From the above challenges, DENOSA hereby informs the communities that it is giving the Department of Health in the province until Wednesday 18 April to normalize the situation at King Edward VIII Hospital by providing conducive working environment for health professionals. Failure to fix the problem, DENOSA will on Thursday instruct its members to just report for duty at the facility but not touch any work under an environment that is not conducive and that is compromising the quality healthcare to patients. 

We believe this is in best interest of quality patient care for communities that utilize King Edward Hospital as they deserve. We also believe this time-frame is reasonable and will give the Department sufficient time to make preparations if it really cares about those communities.  

End 

Issued by the Democratic Nursing Organisation of South Africa (DENOSA) in KwaZulu-Natal 

For more information and comment, contact:

Mandla Shabangu, DENOSA Provincial Secretary

Mobile: 072 151 5874 

Tel: 031 305 1417

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DENOSA Gauteng student Movement in solidarity with protesting students over non-delivery of books  ...

Media statement

Wednesday, 11 April 2018

The Democratic Nursing Organisation of South Africa (DENOSA) wishes to declare solidarity with the 'Bursary Students' 1st and 2nd year in all three public nursing colleges and universities on the issues that they are raising regarding the disastrous bursary system and lack of study material to the Gauteng Department of Health in a form of a protest within the college premises. 

It is disappointing that the department that is supposed to give a basic human service and protect the basic human rights of the community in Gauteng is prepared to fail to provide nursing students with material required to provide quality education and make the environment conducive for learning at both clinical and theoretical placements all in the name of budget.  

DENOSA commends the SRC of all nursing colleges for leading the students in the right direction into resolving these issues and the students themselves for deciding that it is time they became united and vocal with all the challenges that they are experiencing. 

It is for these reasons that as student movement we sought to find a solution for the situation through seeking the attention of the MEC and the SRC, as there was not much that could've been done through the other offices in the Gauteng Department of Health other than of the MEC. SRC had already lost hope after they were deceived by the other key officials within the GDoH on many occasions.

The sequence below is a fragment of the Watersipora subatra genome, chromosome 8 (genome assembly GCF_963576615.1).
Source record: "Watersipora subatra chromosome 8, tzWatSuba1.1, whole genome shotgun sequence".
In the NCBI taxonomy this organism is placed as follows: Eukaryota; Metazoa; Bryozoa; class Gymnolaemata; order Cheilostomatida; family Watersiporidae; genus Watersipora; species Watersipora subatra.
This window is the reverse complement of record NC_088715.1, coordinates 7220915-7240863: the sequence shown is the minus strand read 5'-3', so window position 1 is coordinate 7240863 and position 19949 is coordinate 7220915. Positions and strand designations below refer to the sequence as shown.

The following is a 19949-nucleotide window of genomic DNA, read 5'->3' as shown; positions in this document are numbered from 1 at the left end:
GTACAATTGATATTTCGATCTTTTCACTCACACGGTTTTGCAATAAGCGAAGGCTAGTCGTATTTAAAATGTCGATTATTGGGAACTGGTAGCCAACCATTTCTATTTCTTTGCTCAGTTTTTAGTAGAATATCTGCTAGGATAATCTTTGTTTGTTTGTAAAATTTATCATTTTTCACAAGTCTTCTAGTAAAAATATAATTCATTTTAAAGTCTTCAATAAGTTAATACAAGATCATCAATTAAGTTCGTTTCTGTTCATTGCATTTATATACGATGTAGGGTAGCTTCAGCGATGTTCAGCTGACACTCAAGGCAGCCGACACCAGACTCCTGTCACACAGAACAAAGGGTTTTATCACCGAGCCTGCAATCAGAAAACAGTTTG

The meeting with the MEC took place yesterday at the Department office at 17:00. In this very meeting it was noted that there has been some misleading and deceiving that took place in the department and that the MEC was not aware of the challenges raised in the meeting. Therefore it was concluded that the MEC will arrange for the required material and will give progress report with definite solution (due to weighing preference of hardcopy and the notepad and availability from different service providers) by Thursday the 12 April 2018. 

Quoting the word of MEC Gwen Ramokgopa: "It can't be correct in 2018 that students don't have study material whereas it was budgeted for", meaning she is willing to correct the injustice. We have to ensure that we give the executive authority time to dispose of the matter as she has requested only one working day to work on this matter decisively and close it off. 

Therefore GPSM supports the intensification of the protest by our fellow students, by mobilising other forces and rallying for more support up until the final report by MEC where, if no solution is found, a decision will be taken by SRC of colleges and students to strike and march to the offices of the Gauteng Department of Health. 

End

Issued by DENOSA Gauteng Student Movement

For more information, contact: 

Markos Ndlovu, chairperson of DENOSA Gauteng Student Movement 

Mobile: 071 683 8460

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Trauma Nursing Matters...

Evidence based practice: Is cricoid pressure effective in preventing gastric aspiration during rapid sequence intubation in the emergency department?

By Ntombifuthi Jennet Ngiba (BN) (UKZN).

There is on-going change within trauma nursing due to increased research in the area. Practices have been routinely adopted as the norm, but subsequently on further examination proven to be useless and more of a risk to the patient (Moore & Lexington, 2012). Research has brought into question practices or techniques such as the application of cricoid pressure during rapid sequence tracheal intubation. This practise was goaled at preventing the regurgitation of gastric content into the pharynx and subsequent aspiration into the pulmonary tree, but now questioned.